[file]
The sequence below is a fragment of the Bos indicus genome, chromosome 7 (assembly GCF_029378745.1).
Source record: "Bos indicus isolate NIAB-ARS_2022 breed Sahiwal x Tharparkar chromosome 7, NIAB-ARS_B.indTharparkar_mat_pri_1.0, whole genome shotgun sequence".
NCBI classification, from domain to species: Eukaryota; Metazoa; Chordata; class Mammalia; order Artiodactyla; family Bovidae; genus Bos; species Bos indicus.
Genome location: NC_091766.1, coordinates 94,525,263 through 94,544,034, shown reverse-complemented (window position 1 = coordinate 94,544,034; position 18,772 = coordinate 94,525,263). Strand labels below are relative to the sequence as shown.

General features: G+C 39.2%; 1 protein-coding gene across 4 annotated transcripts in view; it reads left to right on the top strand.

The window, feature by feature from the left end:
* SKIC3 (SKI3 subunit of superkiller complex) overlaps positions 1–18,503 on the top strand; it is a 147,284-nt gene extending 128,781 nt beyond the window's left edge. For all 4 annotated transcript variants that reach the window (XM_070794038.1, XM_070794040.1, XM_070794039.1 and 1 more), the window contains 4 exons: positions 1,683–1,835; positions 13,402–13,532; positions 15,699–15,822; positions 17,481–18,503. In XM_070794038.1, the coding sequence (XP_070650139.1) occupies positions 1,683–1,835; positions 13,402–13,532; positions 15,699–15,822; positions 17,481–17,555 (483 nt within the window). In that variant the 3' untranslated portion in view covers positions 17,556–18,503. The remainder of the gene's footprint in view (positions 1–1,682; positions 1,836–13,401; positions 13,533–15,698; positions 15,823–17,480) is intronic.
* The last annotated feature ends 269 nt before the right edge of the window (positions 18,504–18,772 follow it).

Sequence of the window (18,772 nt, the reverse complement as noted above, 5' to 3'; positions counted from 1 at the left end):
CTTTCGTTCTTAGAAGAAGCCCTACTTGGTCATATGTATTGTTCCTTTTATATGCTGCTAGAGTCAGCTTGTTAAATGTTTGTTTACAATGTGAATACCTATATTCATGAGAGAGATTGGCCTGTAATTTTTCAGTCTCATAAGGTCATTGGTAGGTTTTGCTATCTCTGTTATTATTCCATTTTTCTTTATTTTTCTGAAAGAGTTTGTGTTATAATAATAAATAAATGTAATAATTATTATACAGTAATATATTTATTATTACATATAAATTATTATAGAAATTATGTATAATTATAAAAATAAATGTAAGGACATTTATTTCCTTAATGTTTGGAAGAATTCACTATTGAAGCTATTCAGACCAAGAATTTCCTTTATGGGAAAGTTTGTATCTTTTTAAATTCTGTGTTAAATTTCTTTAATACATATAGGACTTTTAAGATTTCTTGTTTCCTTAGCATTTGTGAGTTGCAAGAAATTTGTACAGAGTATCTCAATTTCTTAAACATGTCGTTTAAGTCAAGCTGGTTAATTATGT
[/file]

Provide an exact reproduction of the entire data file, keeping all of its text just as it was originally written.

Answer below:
The sequence below is a fragment of the Bos indicus genome, chromosome 7 (assembly GCF_029378745.1).
Source record: "Bos indicus isolate NIAB-ARS_2022 breed Sahiwal x Tharparkar chromosome 7, NIAB-ARS_B.indTharparkar_mat_pri_1.0, whole genome shotgun sequence".
NCBI classification, from domain to species: Eukaryota; Metazoa; Chordata; class Mammalia; order Artiodactyla; family Bovidae; genus Bos; species Bos indicus.
Genome location: NC_091766.1, coordinates 94,525,263 through 94,544,034, shown reverse-complemented (window position 1 = coordinate 94,544,034; position 18,772 = coordinate 94,525,263). Strand labels below are relative to the sequence as shown.

General features: G+C 39.2%; 1 protein-coding gene across 4 annotated transcripts in view; it reads left to right on the top strand.

The window, feature by feature from the left end:
* SKIC3 (SKI3 subunit of superkiller complex) overlaps positions 1–18,503 on the top strand; it is a 147,284-nt gene extending 128,781 nt beyond the window's left edge. For all 4 annotated transcript variants that reach the window (XM_070794038.1, XM_070794040.1, XM_070794039.1 and 1 more), the window contains 4 exons: positions 1,683–1,835; positions 13,402–13,532; positions 15,699–15,822; positions 17,481–18,503. In XM_070794038.1, the coding sequence (XP_070650139.1) occupies positions 1,683–1,835; positions 13,402–13,532; positions 15,699–15,822; positions 17,481–17,555 (483 nt within the window). In that variant the 3' untranslated portion in view covers positions 17,556–18,503. The remainder of the gene's footprint in view (positions 1–1,682; positions 1,836–13,401; positions 13,533–15,698; positions 15,823–17,480) is intronic.
* The last annotated feature ends 269 nt before the right edge of the window (positions 18,504–18,772 follow it).

Sequence of the window (18,772 nt, the reverse complement as noted above, 5' to 3'; positions counted from 1 at the left end):
CTTTCGTTCTTAGAAGAAGCCCTACTTGGTCATATGTATTGTTCCTTTTATATGCTGCTAGAGTCAGCTTGTTAAATGTTTGTTTACAATGTGAATACCTATATTCATGAGAGAGATTGGCCTGTAATTTTTCAGTCTCATAAGGTCATTGGTAGGTTTTGCTATCTCTGTTATTATTCCATTTTTCTTTATTTTTCTGAAAGAGTTTGTGTTATAATAATAAATAAATGTAATAATTATTATACAGTAATATATTTATTATTACATATAAATTATTATAGAAATTATGTATAATTATAAAAATAAATGTAAGGACATTTATTTCCTTAATGTTTGGAAGAATTCACTATTGAAGCTATTCAGACCAAGAATTTCCTTTATGGGAAAGTTTGTATCTTTTTAAATTCTGTGTTAAATTTCTTTAATACATATAGGACTTTTAAGATTTCTTGTTTCCTTAGCATTTGTGAGTTGCAAGAAATTTGTACAGAGTATCTCAATTTCTTAAACATGTCGTTTAAGTCAAGCTGGTTAATTATGT